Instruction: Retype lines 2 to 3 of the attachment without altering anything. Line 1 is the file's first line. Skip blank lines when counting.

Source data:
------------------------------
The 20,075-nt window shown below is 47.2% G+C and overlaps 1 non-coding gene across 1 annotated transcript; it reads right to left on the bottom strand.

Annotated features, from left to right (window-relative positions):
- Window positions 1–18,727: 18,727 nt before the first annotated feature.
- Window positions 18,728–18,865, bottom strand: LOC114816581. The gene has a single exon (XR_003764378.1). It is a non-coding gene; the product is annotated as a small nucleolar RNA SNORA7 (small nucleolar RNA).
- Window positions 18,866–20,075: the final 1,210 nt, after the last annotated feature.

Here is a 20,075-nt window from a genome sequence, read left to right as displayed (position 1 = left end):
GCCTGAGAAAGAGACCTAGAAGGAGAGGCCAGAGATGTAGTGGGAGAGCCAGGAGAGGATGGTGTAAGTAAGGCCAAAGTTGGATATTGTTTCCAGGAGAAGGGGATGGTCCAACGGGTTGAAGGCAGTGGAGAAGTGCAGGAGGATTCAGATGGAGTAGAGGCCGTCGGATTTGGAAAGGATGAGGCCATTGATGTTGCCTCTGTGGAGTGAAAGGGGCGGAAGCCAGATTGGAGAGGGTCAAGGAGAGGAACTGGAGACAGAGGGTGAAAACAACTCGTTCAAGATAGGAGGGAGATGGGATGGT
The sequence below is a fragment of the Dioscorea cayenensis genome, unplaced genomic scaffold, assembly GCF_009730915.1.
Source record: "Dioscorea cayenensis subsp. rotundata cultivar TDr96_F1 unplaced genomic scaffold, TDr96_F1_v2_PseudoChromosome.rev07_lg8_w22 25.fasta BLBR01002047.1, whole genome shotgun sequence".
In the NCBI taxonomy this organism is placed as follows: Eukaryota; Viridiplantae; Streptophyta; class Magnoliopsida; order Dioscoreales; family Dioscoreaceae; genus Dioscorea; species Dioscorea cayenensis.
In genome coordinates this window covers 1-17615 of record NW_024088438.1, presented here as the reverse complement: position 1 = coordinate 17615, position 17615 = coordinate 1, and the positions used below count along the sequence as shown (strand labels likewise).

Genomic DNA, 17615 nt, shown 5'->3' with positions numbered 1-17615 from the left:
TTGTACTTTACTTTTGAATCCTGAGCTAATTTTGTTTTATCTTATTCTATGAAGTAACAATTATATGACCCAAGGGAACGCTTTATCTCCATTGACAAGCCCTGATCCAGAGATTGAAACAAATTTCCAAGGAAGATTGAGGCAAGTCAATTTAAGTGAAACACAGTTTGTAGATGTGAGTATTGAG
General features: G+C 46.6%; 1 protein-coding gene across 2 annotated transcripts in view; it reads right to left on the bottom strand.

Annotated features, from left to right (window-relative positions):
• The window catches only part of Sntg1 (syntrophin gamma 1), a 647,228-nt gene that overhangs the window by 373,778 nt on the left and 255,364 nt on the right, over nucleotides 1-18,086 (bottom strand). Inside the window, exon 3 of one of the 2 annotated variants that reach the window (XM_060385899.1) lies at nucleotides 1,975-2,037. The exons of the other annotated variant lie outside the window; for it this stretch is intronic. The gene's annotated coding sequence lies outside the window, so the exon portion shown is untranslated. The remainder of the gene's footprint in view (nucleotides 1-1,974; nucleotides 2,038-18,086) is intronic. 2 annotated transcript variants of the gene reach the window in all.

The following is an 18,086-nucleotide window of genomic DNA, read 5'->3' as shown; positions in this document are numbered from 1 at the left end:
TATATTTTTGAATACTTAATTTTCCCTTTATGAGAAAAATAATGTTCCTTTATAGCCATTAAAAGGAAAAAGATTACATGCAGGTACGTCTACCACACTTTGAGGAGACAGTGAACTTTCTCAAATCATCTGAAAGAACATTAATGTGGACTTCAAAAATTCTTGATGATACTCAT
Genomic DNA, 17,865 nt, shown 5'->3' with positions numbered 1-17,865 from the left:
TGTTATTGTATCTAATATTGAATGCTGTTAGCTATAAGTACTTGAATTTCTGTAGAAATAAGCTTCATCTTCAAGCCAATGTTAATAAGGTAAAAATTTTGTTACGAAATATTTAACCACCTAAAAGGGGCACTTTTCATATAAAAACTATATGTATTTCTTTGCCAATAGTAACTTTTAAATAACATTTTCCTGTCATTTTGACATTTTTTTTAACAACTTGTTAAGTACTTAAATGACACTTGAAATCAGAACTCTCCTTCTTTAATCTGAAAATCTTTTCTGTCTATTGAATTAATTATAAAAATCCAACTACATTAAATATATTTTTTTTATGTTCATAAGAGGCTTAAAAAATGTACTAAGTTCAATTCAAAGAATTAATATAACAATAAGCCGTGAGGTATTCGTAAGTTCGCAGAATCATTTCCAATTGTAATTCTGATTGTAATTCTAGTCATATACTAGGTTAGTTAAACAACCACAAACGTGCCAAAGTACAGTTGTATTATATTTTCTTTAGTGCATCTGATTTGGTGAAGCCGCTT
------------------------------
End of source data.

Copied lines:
Annotated features, from left to right (window-relative positions):
- Window positions 1–18,727: 18,727 nt before the first annotated feature.